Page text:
Clinical trials to ensure a safe vaccine are either in the pipeline, have already begun or are planned for the future in various geographical locations around the world. First identified in 1976, the Ebola virus is one of the four ebolaviruses which cause disease in humans. Because of its high mortality rate the Ebola virus is classed as a WHO Risk Group 4 Pathogen (requiring Biosafety).

Some of the countries where clinical trials have begun include Canada, the US, the UK and Mali. Even though the risk of catching Ebola within these regions is practically nil, there is no shortage of volunteers. In the current trials, it is being studied how the recipients react to the vaccine, including monitoring if antibody levels rise over time. However, the volunteers won’t be exposed to the pathogen because of how dangerous it is. One cannot get Ebola from this vaccine but it triggers an immune response to the disease. Clinical trials on animals have been successful so far. Other current possible cures, although not proven, include blood transfusions from surviving patients, antiviral drugs, and man-made antibiotics.

There are many challenges, for example, how much is a safe dose, as this is the first time this kind of trial is being done on humans. The aim here is to get some information on the safety of the vaccine within a clinical trial process.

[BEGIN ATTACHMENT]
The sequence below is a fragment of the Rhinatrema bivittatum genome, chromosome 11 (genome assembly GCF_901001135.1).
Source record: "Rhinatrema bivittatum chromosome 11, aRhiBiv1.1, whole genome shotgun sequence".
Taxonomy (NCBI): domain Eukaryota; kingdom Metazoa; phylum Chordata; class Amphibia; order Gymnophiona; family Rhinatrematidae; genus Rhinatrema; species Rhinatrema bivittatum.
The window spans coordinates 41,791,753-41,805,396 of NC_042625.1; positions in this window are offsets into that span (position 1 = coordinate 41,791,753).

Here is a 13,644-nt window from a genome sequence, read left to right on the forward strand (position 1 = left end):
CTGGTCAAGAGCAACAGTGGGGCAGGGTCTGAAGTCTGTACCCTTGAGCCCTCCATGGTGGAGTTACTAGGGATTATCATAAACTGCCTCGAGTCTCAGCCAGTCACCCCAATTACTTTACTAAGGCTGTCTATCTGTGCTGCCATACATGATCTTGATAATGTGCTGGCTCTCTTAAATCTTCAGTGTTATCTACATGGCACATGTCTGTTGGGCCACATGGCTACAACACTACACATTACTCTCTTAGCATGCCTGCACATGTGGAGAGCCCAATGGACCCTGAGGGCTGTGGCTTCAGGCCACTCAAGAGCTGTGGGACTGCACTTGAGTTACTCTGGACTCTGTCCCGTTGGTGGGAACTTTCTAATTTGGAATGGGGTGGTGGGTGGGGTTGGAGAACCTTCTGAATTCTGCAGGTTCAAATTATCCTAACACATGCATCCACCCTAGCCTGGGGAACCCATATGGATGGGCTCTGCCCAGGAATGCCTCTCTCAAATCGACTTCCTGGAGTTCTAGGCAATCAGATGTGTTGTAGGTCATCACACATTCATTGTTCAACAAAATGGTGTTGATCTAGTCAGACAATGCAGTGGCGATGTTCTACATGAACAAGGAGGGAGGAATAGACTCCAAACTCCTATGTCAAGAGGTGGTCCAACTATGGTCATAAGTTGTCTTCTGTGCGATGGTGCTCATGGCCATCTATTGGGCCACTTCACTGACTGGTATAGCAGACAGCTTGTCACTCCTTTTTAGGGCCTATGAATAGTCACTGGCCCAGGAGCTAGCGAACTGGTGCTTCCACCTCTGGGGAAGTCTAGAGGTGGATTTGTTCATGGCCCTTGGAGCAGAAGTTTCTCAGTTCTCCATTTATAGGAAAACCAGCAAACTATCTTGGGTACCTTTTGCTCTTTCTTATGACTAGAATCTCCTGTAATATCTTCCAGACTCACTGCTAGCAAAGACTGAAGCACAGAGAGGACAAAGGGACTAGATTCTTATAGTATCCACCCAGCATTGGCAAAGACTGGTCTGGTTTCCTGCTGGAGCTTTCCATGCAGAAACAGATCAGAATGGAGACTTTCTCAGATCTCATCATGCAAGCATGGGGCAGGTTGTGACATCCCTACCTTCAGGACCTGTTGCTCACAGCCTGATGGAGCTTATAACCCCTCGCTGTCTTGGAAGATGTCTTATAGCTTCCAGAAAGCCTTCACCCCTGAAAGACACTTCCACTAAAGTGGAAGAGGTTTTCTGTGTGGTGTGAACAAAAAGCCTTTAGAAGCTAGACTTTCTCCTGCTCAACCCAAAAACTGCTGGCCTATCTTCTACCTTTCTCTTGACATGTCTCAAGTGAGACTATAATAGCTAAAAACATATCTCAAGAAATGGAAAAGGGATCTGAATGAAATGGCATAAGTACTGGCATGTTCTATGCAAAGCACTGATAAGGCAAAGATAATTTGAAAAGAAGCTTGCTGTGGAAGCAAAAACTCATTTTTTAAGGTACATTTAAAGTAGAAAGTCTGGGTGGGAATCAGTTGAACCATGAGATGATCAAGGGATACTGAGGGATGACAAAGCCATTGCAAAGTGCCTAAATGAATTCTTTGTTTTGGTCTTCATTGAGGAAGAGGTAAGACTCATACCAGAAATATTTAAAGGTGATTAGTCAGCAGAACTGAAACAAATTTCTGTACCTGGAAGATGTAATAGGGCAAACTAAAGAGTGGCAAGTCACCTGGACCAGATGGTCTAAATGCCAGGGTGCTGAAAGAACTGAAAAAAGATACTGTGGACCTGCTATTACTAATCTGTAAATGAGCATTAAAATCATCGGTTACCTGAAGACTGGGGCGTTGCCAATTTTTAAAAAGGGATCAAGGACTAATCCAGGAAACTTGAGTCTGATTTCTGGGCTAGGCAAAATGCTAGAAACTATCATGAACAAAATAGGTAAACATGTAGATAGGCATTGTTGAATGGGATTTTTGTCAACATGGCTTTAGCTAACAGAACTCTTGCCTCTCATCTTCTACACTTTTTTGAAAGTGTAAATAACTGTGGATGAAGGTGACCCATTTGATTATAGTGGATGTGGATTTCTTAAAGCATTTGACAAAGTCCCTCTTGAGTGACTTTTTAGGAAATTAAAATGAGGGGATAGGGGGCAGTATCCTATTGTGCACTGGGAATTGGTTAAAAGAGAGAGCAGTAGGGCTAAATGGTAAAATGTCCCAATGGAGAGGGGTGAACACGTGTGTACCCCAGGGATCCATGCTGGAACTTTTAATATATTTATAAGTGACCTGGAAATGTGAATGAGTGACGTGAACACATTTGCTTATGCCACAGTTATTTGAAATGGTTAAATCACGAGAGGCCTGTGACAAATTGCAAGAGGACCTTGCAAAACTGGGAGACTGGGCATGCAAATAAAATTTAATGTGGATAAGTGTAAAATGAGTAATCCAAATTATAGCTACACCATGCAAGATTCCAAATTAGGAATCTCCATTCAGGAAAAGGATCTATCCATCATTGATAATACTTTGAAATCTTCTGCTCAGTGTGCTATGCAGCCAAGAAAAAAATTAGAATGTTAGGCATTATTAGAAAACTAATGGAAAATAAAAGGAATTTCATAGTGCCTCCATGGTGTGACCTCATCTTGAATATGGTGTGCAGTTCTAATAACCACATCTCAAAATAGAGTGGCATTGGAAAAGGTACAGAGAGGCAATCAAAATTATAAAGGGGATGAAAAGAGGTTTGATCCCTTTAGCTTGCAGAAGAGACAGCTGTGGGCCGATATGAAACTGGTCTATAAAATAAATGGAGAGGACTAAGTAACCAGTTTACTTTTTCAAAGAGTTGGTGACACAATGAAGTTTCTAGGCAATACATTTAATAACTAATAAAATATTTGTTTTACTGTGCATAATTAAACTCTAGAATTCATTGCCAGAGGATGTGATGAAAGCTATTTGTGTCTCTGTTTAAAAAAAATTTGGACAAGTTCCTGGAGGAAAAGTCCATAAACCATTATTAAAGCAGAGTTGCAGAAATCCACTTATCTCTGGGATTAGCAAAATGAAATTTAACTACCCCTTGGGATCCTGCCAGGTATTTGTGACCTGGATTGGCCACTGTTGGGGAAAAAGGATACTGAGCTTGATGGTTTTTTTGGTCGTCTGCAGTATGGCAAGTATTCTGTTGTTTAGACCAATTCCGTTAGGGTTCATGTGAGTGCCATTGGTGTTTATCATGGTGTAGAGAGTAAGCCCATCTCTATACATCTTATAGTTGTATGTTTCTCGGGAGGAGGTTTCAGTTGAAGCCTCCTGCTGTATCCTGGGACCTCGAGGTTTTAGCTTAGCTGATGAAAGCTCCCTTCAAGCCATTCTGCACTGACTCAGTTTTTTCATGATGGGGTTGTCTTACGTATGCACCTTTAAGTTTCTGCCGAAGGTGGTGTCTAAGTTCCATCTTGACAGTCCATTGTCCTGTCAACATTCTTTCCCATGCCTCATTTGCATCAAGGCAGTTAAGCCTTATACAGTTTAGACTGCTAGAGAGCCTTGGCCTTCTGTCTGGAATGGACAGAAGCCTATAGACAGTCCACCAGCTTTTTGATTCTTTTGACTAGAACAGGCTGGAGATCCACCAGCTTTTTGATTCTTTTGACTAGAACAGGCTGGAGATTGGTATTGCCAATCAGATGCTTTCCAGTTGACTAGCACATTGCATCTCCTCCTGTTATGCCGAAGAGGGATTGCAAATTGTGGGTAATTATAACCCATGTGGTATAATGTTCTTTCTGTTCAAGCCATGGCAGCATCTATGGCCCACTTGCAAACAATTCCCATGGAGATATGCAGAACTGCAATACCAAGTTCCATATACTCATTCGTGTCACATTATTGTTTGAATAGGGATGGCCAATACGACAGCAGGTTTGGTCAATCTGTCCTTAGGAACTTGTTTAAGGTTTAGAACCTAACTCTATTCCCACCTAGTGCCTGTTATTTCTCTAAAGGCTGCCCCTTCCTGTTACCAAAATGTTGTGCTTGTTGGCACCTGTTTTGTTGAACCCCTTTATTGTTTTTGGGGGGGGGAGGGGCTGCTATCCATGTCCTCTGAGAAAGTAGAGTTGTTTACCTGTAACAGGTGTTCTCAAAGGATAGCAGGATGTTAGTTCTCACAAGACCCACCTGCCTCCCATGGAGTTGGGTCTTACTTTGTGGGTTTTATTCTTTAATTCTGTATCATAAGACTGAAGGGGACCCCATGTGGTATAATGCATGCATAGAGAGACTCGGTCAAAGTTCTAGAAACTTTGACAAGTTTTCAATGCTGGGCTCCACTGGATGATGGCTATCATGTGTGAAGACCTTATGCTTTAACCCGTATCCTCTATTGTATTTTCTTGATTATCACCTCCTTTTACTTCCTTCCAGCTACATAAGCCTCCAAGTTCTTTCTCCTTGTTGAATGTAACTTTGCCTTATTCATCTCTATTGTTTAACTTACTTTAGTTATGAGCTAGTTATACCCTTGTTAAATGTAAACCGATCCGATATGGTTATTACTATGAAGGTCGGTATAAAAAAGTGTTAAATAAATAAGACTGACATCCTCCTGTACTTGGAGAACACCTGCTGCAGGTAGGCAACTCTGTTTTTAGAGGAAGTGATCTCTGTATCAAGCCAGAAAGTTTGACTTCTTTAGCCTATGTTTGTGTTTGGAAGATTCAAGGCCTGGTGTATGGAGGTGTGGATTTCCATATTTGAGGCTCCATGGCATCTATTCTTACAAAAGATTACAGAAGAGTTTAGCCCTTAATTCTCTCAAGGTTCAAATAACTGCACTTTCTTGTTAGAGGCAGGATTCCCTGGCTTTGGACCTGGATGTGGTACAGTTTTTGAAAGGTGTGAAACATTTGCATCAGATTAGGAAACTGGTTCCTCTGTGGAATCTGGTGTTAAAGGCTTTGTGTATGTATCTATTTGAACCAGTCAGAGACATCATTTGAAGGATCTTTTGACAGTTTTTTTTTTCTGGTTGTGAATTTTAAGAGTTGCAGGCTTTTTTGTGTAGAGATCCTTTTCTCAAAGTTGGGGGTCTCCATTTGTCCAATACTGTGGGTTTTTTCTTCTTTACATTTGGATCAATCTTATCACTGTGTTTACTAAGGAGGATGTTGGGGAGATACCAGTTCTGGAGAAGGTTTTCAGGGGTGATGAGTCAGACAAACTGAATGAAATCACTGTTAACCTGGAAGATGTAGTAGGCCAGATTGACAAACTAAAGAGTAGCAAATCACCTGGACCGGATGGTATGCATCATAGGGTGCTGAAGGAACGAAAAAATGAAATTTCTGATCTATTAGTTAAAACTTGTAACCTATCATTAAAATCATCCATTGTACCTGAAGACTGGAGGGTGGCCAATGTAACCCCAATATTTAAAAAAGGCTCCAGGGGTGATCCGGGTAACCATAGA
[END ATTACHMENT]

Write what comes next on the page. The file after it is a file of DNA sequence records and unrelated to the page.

When the vaccine is determined as safe, it has to be proven whether it works

The real world testing in West Africa will only go ahead if a vaccine is proven safe and can trigger the immune system in producing antibodies against the virus. Since Ebola emerged 10 months ago it has killed thousands (including Aid workers) in Sierra Leone, Liberia and Guinea. There has been random cases reported – including the US and one in Spain.

As of late, it has been reported that in some early studies, the Ebola vaccine is safe and could be used in West Africa within a few months, according to a WHO spokesperson. It has been reported that there could be many challenges ahead with administering the vaccine in the Ebola stricken areas where there is already poor health care systems. Challenges include transportation and storage of the vaccine (which has to be kept at a low temperature), who to administer it to and how it’s monitored. There has been debate about conducting a randomised clinical trial, where some will get the advantage of having the vaccine and others will not, which, could be seen as unethical.

Some of the world’s biggest drug companies are working on trying to produce, which will hopefully be the beginning of the end to the world’s ongoing tragedy, the vaccine that will fight the Ebola virus.


Sources   ctv news    washington post   baltimore   cbc   wikipedia

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